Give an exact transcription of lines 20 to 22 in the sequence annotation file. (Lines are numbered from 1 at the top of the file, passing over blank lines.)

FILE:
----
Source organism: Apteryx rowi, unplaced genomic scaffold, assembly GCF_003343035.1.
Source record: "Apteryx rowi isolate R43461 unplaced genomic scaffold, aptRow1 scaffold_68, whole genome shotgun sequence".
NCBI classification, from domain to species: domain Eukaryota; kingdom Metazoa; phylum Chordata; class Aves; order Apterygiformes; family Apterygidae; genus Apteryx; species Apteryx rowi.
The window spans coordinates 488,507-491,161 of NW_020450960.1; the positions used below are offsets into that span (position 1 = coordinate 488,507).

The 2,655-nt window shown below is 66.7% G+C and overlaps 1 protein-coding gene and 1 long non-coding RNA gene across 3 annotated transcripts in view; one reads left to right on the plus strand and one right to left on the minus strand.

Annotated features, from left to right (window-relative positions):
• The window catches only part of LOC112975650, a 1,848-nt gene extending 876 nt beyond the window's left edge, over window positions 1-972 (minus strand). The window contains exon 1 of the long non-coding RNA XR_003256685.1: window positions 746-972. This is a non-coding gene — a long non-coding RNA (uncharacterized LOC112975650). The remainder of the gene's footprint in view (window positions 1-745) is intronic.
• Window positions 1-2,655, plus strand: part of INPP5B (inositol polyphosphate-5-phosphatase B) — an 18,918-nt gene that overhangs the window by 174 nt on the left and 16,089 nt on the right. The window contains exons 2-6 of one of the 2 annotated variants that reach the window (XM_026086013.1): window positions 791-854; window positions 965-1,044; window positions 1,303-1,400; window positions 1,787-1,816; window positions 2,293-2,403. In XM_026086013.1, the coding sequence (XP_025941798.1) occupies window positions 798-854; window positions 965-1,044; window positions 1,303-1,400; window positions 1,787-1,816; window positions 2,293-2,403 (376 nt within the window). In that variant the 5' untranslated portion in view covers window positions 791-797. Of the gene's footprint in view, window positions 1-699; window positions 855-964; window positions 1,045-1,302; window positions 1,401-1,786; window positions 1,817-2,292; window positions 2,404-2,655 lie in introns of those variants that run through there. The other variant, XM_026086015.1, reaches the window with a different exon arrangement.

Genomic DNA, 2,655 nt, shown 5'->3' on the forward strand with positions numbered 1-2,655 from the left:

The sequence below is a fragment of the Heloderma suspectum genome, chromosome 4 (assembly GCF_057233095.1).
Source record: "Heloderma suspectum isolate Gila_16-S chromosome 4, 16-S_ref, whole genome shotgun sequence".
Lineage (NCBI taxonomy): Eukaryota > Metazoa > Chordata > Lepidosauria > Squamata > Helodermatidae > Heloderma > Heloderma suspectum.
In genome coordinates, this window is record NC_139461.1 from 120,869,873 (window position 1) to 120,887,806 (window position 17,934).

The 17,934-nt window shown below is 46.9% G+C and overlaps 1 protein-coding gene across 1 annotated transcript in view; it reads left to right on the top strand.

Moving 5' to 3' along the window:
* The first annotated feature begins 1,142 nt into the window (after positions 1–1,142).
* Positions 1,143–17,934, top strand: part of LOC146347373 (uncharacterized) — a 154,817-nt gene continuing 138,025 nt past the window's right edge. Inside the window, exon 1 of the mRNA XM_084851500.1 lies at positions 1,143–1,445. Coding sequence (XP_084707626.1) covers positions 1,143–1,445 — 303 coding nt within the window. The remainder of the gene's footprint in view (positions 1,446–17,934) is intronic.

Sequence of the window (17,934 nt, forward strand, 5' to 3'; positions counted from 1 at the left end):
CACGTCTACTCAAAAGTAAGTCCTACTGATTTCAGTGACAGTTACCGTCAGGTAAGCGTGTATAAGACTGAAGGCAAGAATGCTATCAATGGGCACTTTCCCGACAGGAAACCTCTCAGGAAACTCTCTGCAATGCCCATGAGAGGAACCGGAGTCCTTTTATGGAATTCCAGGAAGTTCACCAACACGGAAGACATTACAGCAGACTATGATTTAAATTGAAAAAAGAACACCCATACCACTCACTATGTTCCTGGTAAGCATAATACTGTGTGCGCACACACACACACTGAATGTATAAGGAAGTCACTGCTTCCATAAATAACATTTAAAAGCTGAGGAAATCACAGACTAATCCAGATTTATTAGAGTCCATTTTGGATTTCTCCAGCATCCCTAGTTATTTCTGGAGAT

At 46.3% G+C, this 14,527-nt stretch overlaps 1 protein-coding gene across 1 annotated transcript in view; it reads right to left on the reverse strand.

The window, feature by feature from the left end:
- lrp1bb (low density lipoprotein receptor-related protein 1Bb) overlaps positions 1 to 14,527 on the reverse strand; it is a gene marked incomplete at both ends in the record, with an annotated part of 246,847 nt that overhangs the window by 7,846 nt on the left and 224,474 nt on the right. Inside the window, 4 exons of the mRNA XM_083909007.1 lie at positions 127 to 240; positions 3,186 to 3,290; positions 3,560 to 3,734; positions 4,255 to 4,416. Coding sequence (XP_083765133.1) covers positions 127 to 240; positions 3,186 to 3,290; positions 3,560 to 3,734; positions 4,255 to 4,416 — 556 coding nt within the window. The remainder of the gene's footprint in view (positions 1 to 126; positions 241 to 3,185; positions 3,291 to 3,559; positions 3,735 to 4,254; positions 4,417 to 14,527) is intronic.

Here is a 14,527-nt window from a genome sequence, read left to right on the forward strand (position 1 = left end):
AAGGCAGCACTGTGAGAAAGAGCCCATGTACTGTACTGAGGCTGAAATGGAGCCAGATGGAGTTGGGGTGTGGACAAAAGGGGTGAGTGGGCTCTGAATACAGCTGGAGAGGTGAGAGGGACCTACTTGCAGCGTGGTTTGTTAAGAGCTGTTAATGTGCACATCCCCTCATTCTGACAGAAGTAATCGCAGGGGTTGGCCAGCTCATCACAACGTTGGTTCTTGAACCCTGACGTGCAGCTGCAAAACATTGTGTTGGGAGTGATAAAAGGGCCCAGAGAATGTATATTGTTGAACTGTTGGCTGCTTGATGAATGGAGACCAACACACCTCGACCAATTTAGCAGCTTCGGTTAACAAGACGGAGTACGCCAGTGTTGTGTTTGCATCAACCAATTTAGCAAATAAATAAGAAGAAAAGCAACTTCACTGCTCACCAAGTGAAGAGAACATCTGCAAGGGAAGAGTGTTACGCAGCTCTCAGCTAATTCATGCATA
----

At 46.3% G+C, this 14,527-nt stretch overlaps 1 protein-coding gene across 1 annotated transcript in view; it reads right to left on the reverse strand.

The window, feature by feature from the left end:
- lrp1bb (low density lipoprotein receptor-related protein 1Bb) overlaps positions 1 to 14,527 on the reverse strand; it is a gene marked incomplete at both ends in the record, with an annotated part of 246,847 nt that overhangs the window by 7,846 nt on the left and 224,474 nt on the right. Inside the window, 4 exons of the mRNA XM_083909007.1 lie at positions 127 to 240; positions 3,186 to 3,290; positions 3,560 to 3,734; positions 4,255 to 4,416. Coding sequence (XP_083765133.1) covers positions 127 to 240; positions 3,186 to 3,290; positions 3,560 to 3,734; positions 4,255 to 4,416 — 556 coding nt within the window. The remainder of the gene's footprint in view (positions 1 to 126; positions 241 to 3,185; positions 3,291 to 3,559; positions 3,735 to 4,254; positions 4,417 to 14,527) is intronic.